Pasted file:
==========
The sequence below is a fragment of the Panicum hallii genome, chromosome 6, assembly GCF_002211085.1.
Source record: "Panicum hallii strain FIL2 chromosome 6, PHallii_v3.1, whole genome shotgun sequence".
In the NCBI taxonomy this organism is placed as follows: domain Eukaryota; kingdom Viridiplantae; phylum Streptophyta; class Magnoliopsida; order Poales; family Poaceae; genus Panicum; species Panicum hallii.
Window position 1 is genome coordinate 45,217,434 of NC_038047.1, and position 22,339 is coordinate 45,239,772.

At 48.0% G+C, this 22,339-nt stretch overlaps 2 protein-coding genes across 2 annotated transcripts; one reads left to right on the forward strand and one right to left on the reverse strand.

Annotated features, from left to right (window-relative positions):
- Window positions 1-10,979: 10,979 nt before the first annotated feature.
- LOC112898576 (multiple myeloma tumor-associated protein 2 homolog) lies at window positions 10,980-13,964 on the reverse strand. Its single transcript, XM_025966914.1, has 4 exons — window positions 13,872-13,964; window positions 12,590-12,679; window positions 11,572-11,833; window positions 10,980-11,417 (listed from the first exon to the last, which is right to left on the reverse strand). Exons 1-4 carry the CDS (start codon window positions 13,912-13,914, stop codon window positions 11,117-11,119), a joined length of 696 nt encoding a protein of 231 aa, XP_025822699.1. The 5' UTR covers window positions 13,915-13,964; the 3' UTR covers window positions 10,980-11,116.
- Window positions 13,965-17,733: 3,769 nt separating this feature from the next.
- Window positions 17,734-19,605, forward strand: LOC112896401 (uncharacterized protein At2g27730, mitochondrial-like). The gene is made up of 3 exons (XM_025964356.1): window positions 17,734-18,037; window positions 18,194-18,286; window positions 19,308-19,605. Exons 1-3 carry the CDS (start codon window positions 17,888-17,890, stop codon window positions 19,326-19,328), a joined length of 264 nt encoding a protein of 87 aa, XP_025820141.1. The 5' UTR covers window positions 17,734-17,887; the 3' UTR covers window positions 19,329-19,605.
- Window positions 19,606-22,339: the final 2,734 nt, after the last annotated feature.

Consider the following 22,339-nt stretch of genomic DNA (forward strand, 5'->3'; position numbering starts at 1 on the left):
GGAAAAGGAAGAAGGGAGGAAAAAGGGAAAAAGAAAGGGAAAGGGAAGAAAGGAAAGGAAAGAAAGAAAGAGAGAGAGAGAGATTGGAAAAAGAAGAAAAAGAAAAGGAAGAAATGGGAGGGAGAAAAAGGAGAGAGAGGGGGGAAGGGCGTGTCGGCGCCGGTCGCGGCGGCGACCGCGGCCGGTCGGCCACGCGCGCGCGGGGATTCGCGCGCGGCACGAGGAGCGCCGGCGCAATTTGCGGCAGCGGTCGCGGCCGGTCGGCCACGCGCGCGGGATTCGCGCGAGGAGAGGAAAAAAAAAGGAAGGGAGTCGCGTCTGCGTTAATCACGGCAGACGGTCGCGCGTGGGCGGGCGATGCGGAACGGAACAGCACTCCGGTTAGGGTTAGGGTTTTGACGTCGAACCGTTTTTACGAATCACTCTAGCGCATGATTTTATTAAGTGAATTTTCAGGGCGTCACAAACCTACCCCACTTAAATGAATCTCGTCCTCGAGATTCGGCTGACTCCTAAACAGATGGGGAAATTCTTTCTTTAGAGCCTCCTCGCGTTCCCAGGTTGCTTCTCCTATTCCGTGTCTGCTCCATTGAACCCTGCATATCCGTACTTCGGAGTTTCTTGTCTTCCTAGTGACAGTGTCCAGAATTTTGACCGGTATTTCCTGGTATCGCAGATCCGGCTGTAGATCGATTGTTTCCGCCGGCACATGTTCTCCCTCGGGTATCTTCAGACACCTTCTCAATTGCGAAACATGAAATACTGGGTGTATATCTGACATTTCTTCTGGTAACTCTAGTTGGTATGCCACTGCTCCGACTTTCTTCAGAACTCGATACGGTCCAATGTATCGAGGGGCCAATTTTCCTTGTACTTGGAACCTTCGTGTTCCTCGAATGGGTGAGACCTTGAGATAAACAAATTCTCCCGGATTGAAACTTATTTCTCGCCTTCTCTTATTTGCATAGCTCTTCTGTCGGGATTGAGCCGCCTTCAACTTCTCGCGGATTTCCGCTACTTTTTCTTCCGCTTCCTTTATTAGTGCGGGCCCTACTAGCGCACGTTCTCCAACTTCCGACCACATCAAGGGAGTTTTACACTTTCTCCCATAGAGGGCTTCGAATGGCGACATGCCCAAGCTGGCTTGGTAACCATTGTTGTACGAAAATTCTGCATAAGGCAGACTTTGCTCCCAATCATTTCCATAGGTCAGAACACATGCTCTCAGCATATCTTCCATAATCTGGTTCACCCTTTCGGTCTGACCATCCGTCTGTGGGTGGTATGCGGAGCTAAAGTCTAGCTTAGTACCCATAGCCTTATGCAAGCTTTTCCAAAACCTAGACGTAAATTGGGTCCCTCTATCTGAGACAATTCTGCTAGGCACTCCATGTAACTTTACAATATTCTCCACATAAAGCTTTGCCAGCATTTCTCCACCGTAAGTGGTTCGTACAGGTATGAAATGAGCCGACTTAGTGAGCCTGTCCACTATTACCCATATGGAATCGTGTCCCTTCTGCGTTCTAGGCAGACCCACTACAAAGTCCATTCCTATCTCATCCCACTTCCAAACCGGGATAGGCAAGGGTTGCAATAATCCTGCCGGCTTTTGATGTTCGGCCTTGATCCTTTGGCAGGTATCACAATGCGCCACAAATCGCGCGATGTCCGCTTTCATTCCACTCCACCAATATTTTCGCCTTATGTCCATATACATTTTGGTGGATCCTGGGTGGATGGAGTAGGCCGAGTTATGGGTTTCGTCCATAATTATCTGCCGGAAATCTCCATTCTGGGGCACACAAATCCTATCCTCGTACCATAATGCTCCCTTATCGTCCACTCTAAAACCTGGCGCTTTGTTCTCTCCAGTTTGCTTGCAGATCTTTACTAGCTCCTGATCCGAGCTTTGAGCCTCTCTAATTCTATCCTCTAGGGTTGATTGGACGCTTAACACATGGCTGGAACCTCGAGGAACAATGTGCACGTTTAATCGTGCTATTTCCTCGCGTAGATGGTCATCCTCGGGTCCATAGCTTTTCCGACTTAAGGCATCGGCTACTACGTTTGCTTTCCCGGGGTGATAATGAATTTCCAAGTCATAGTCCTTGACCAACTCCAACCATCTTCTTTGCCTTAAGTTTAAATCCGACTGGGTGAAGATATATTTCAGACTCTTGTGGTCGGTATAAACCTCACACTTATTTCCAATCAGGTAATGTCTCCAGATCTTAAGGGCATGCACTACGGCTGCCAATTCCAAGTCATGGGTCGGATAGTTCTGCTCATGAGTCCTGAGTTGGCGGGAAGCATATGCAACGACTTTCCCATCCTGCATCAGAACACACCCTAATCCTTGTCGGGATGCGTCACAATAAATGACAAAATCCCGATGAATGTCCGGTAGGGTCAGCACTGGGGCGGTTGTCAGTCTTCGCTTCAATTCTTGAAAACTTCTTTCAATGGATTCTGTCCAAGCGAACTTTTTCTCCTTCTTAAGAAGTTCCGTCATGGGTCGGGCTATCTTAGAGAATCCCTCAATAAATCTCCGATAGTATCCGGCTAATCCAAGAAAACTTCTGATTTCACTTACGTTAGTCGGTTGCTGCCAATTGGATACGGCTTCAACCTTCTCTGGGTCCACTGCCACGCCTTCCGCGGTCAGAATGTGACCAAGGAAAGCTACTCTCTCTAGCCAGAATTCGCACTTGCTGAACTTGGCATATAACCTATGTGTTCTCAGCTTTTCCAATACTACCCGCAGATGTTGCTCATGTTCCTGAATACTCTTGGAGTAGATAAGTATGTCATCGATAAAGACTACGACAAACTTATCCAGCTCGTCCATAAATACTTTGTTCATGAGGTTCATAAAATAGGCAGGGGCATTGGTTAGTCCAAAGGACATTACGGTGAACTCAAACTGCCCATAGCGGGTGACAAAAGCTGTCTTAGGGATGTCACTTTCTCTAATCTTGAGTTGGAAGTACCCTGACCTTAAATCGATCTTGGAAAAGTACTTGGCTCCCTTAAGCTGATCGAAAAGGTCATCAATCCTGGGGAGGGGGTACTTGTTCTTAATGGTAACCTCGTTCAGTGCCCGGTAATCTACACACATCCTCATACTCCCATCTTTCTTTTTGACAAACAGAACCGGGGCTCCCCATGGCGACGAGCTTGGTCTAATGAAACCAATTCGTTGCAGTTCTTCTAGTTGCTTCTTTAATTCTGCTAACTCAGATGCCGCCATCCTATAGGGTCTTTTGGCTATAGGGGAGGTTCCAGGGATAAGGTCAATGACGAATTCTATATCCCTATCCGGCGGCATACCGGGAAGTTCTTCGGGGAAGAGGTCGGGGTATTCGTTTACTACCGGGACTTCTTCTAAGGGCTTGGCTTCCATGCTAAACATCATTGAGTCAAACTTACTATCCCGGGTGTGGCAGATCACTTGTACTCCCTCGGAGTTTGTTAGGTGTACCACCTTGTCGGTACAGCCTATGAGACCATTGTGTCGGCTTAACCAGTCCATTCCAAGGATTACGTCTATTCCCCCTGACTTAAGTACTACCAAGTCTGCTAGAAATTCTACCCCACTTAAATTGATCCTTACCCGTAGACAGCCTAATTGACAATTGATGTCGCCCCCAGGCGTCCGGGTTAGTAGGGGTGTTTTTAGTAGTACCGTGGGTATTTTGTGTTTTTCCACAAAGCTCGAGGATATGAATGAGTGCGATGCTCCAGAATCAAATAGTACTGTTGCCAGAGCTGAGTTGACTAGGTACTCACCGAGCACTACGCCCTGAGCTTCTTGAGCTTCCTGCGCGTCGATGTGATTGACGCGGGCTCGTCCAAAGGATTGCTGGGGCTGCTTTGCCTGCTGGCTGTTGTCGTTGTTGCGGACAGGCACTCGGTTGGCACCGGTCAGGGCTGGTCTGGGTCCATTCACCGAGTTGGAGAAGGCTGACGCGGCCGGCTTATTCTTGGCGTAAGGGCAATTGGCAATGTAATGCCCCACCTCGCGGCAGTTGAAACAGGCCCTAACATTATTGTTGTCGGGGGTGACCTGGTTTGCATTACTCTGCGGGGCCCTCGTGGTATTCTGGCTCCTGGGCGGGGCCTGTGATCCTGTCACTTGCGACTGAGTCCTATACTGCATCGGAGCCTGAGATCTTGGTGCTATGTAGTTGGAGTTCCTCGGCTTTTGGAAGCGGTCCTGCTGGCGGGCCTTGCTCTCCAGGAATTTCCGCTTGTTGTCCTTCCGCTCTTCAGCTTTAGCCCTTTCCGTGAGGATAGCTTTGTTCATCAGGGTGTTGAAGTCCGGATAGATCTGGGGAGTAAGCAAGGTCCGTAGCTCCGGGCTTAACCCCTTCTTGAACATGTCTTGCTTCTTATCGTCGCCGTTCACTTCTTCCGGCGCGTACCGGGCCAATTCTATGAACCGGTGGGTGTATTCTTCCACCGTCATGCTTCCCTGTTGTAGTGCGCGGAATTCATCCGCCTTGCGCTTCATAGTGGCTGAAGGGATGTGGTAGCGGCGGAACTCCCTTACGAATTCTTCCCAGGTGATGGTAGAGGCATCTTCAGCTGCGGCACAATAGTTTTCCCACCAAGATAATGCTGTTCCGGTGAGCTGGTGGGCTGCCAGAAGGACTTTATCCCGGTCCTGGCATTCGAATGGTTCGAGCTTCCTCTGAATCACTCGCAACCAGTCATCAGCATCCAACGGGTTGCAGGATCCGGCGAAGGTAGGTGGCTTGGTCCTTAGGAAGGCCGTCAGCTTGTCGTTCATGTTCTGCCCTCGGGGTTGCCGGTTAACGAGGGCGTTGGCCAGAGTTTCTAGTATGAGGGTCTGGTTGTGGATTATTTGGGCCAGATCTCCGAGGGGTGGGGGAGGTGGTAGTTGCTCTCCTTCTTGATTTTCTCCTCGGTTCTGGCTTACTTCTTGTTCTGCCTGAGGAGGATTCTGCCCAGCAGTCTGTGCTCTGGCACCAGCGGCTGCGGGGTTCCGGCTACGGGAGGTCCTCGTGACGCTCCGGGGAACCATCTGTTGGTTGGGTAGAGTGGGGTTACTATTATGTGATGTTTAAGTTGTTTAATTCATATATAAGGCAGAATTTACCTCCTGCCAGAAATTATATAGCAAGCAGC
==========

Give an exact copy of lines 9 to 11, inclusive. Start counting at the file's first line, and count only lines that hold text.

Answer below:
- Window positions 13,965-17,733: 3,769 nt separating this feature from the next.
- Window positions 17,734-19,605, forward strand: LOC112896401 (uncharacterized protein At2g27730, mitochondrial-like). The gene is made up of 3 exons (XM_025964356.1): window positions 17,734-18,037; window positions 18,194-18,286; window positions 19,308-19,605. Exons 1-3 carry the CDS (start codon window positions 17,888-17,890, stop codon window positions 19,326-19,328), a joined length of 264 nt encoding a protein of 87 aa, XP_025820141.1. The 5' UTR covers window positions 17,734-17,887; the 3' UTR covers window positions 19,329-19,605.
- Window positions 19,606-22,339: the final 2,734 nt, after the last annotated feature.